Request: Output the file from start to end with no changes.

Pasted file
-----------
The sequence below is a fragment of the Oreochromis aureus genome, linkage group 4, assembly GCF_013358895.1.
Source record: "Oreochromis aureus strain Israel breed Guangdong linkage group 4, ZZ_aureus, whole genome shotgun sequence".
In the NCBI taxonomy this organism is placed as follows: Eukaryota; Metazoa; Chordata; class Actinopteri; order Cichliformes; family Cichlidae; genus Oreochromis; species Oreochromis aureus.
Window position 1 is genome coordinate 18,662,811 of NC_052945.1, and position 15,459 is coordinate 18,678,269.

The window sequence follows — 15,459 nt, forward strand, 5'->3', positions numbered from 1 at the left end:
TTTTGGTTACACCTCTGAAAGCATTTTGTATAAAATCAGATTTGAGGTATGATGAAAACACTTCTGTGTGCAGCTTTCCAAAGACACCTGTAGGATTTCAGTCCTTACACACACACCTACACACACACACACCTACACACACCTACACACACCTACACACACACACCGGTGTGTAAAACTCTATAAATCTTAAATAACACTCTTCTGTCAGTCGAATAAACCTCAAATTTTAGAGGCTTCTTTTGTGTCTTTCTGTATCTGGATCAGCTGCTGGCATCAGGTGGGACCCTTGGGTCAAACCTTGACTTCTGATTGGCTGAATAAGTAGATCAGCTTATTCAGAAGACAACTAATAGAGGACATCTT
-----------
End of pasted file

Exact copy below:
The sequence below is a fragment of the Oreochromis aureus genome, linkage group 4, assembly GCF_013358895.1.
Source record: "Oreochromis aureus strain Israel breed Guangdong linkage group 4, ZZ_aureus, whole genome shotgun sequence".
In the NCBI taxonomy this organism is placed as follows: Eukaryota; Metazoa; Chordata; class Actinopteri; order Cichliformes; family Cichlidae; genus Oreochromis; species Oreochromis aureus.
Window position 1 is genome coordinate 18,662,811 of NC_052945.1, and position 15,459 is coordinate 18,678,269.

The window sequence follows — 15,459 nt, forward strand, 5'->3', positions numbered from 1 at the left end:
TTTTGGTTACACCTCTGAAAGCATTTTGTATAAAATCAGATTTGAGGTATGATGAAAACACTTCTGTGTGCAGCTTTCCAAAGACACCTGTAGGATTTCAGTCCTTACACACACACCTACACACACACACACCTACACACACCTACACACACCTACACACACACACCGGTGTGTAAAACTCTATAAATCTTAAATAACACTCTTCTGTCAGTCGAATAAACCTCAAATTTTAGAGGCTTCTTTTGTGTCTTTCTGTATCTGGATCAGCTGCTGGCATCAGGTGGGACCCTTGGGTCAAACCTTGACTTCTGATTGGCTGAATAAGTAGATCAGCTTATTCAGAAGACAACTAATAGAGGACATCTT